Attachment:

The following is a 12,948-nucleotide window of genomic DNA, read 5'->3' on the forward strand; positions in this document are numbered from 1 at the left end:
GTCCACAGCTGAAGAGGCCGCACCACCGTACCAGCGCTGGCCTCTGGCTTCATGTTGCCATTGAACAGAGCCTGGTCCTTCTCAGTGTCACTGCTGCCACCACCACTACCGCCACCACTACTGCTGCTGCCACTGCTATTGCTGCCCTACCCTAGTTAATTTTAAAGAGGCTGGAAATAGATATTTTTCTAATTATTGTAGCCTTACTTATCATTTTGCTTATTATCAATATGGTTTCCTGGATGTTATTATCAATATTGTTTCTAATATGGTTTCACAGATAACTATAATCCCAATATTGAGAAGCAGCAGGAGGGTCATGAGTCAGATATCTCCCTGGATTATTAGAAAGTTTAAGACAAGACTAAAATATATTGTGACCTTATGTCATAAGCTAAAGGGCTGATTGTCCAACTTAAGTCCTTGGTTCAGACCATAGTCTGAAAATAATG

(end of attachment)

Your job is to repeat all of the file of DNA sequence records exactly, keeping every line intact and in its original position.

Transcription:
The following is a 12,948-nucleotide window of genomic DNA, read 5'->3' on the forward strand; positions in this document are numbered from 1 at the left end:
GTCCACAGCTGAAGAGGCCGCACCACCGTACCAGCGCTGGCCTCTGGCTTCATGTTGCCATTGAACAGAGCCTGGTCCTTCTCAGTGTCACTGCTGCCACCACCACTACCGCCACCACTACTGCTGCTGCCACTGCTATTGCTGCCCTACCCTAGTTAATTTTAAAGAGGCTGGAAATAGATATTTTTCTAATTATTGTAGCCTTACTTATCATTTTGCTTATTATCAATATGGTTTCCTGGATGTTATTATCAATATTGTTTCTAATATGGTTTCACAGATAACTATAATCCCAATATTGAGAAGCAGCAGGAGGGTCATGAGTCAGATATCTCCCTGGATTATTAGAAAGTTTAAGACAAGACTAAAATATATTGTGACCTTATGTCATAAGCTAAAGGGCTGATTGTCCAACTTAAGTCCTTGGTTCAGACCATAGTCTGAAAATAATG